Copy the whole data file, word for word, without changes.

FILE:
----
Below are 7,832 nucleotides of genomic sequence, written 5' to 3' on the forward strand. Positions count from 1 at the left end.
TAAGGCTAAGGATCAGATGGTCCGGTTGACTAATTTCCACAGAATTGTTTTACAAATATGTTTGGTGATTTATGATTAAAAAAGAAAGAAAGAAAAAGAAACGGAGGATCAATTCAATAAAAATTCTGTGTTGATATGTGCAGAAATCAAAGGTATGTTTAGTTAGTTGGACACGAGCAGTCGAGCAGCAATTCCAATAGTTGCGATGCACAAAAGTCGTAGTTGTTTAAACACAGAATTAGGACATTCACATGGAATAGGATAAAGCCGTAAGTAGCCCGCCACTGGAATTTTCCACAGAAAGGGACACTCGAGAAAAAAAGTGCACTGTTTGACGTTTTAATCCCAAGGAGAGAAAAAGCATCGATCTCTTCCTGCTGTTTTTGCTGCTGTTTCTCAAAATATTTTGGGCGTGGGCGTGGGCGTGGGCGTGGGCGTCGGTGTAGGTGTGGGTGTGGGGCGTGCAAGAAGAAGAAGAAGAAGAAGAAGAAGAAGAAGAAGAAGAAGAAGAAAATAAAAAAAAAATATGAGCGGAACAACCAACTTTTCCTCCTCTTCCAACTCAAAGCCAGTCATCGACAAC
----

Below are 7,832 nucleotides of genomic sequence, written 5' to 3' on the forward strand. Positions count from 1 at the left end.
TAAGGCTAAGGATCAGATGGTCCGGTTGACTAATTTCCACAGAATTGTTTTACAAATATGTTTGGTGATTTATGATTAAAAAAGAAAGAAAGAAAAAGAAACGGAGGATCAATTCAATAAAAATTCTGTGTTGATATGTGCAGAAATCAAAGGTATGTTTAGTTAGTTGGACACGAGCAGTCGAGCAGCAATTCCAATAGTTGCGATGCACAAAAGTCGTAGTTGTTTAAACACAGAATTAGGACATTCACATGGAATAGGATAAAGCCGTAAGTAGCCCGCCACTGGAATTTTCCACAGAAAGGGACACTCGAGAAAAAAAGTGCACTGTTTGACGTTTTAATCCCAAGGAGAGAAAAAGCATCGATCTCTTCCTGCTGTTTTTGCTGCTGTTTCTCAAAATATTTTGGGCGTGGGCGTGGGCGTGGGCGTGGGCGTCGGTGTAGGTGTGGGTGTGGGGCGTGCAAGAAGAAGAAGAAGAAGAAGAAGAAGAAGAAGAAGAAGAAGAAGAAAATAAAAAAAAAATATGAGCGGAACAACCAACTTTTCCTCCTCTTCCAACTCAAAGCCAGTCATCGACAAC